How I Parent: A Mom of 3 Who Uses Her Blog to Advocate For Special Needs Families
Name: Amy Webb
Location: Cincinnati, OH
Occupation: Mother, writer, artist.
Family situation: Married with three daughters [editors’ note: She uses pseudonyms Big Sister, Lamp and Baby Zuzu when writing about the girls on her blog]. I’m a stay-at-home mom. My oldest two are now in school, while my youngest is in preschool three days a week. We don’t live near family and have always had to hire sitters or nannies for any type of child care.
Parenting “philosophy” in a sentence: “Every single human being is a gamble, and we love them anyway.”
What was your journey to having the family life you have today?
My husband and I come from a similar faith background. We belong to the Church of Jesus Christ of Latter-day Saints, otherwise known as the Mormon church. From our first date to marriage, it took eight months. There wasn’t a huge conversation about having kids. We both knew we wanted them and coming from a similar background and having our family and religion as a prominent part of our lives — we were just on the same page.
I was 30 years old when we started trying. I knew I wanted to start sooner than later because we knew a lot of people who were having fertility issues. We eventually had three daughters in three different states. I really loved that — we joke about how they’re our favorite travel souvenirs — but I dealt with a lot of postpartum depression after my three girls. I also had a miscarriage in between each kid.
Early on during my second pregnancy, I started bleeding and hemorrhaging. I said, “Oh no, here I go again,” because I had just had a miscarriage and it felt similar to that experience. We rushed over to the doctor and we prepared ourselves for the worst. But instead, the doctor was like, “There’s the heartbeat, your baby is fine.” … It was several weeks later that we ended up having an ultrasound that told us about her limbs. My middle daughter was born with a rare condition called Microgastria and Limb Reduction Complex. She has a small stomach and limb differences on all four limbs, so that was a very unique, special experience for me.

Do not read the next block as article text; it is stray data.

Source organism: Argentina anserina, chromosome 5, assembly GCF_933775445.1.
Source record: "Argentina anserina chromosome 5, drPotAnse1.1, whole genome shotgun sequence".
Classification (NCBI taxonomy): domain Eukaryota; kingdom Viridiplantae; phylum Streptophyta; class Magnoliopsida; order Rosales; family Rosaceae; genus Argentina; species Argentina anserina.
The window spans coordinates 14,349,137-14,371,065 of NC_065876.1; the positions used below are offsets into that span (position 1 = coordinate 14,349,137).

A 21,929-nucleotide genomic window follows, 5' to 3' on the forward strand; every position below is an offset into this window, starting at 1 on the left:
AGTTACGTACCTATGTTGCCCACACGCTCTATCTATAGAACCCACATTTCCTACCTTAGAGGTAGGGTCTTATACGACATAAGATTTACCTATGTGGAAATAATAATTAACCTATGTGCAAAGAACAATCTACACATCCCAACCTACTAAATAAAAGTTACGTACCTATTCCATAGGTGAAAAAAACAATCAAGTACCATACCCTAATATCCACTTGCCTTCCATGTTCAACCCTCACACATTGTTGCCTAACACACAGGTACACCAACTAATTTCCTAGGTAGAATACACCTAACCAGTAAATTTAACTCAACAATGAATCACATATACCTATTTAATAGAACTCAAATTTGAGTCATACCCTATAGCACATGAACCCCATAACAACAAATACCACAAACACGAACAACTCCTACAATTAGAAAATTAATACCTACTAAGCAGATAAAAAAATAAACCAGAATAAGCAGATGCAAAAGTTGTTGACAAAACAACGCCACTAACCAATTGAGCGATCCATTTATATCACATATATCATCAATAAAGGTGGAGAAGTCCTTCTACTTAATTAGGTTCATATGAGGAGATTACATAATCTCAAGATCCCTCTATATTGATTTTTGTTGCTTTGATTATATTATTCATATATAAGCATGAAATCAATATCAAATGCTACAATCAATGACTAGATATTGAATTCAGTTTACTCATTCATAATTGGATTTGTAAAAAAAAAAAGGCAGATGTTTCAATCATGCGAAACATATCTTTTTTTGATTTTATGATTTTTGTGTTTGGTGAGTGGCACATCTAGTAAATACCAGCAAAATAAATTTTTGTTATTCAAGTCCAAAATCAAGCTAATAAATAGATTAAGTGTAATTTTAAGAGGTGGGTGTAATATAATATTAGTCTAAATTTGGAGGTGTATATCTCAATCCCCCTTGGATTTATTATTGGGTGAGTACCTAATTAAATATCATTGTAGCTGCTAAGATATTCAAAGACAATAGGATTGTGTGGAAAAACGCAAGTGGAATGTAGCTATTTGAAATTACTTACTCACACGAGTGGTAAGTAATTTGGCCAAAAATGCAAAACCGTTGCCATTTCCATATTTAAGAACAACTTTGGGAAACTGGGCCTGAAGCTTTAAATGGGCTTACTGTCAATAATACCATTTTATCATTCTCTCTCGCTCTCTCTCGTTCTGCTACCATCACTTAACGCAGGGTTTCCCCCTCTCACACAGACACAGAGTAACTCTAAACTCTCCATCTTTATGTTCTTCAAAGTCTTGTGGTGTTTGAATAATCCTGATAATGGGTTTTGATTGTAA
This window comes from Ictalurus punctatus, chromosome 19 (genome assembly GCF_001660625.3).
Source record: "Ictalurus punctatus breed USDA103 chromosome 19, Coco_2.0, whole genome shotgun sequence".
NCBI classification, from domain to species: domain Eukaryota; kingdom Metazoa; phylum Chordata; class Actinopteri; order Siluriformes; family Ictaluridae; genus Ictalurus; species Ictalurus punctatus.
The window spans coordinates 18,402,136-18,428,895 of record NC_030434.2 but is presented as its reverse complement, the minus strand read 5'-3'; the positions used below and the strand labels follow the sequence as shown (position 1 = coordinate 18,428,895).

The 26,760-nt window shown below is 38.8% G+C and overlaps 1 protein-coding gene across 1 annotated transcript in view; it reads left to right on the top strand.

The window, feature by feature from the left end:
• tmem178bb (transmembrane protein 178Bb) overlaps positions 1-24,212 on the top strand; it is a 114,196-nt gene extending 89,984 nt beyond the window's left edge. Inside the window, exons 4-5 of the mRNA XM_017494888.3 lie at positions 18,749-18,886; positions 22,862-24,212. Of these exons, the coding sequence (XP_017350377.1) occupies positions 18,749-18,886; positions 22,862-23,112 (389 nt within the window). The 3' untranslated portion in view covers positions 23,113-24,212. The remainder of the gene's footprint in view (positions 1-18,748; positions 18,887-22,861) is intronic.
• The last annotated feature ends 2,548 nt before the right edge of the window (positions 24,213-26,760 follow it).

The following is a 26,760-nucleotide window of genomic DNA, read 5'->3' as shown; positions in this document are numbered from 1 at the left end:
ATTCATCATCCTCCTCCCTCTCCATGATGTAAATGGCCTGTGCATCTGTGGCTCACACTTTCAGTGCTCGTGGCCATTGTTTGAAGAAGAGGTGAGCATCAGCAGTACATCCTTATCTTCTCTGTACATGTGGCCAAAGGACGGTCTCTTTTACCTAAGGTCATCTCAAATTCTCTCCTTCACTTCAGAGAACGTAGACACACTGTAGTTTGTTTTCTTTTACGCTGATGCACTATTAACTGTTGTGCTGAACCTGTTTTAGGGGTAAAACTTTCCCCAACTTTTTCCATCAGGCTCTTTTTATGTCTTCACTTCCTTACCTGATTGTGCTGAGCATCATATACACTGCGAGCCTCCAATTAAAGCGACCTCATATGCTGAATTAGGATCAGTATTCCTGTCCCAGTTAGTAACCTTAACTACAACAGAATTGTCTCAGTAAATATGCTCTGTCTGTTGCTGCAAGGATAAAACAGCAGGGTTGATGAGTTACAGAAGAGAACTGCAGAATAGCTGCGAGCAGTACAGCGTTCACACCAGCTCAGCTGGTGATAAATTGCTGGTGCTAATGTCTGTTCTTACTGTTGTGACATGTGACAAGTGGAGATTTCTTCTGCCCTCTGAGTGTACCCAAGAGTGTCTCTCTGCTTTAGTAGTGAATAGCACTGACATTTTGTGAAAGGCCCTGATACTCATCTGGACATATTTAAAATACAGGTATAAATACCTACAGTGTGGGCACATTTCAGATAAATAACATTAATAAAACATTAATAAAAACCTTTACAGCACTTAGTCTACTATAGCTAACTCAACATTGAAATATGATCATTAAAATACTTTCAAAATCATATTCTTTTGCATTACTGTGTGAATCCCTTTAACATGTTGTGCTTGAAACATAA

My second miscarriage happened a lot quicker and a lot earlier and wasn’t nearly as difficult for me. It was still hard but each time is very different. I’ve learned that not every miscarriage is a huge tragedy; some are more difficult than others. I eventually had my third and final daughter and I am very happy with my three girls.
Throughout this whole process, I was writing for my blog, which my husband and I started back in 2005; since we had moved away from our families, it was a way for them to see what we were up to. I’ve since found that it is the perfect way to talk about what we were going through as parents.
When I was pregnant with my second daughter and we found out she was going to have these limb differences, I started writing more for cathartic reasons. It helped me process what was going on but it was also a way to get information out to friends and family on a larger scale. At the time, I didn’t want to share everything that was going on over the phone, and it was this great outlet for me.
I wrote so much about my thoughts before my second daughter was born and what we were experiencing after she was born. We didn’t know anyone else going through a situation similar to ours. We had so many doctor’s appointments and we were figuring out what it meant to have a two month old who had to go to physical therapy. But soon, I was viewing disabilities in a different way. I also began to view my blog as a platform to give to other parents who might be going through a similar experience and it’s been so helpful to me.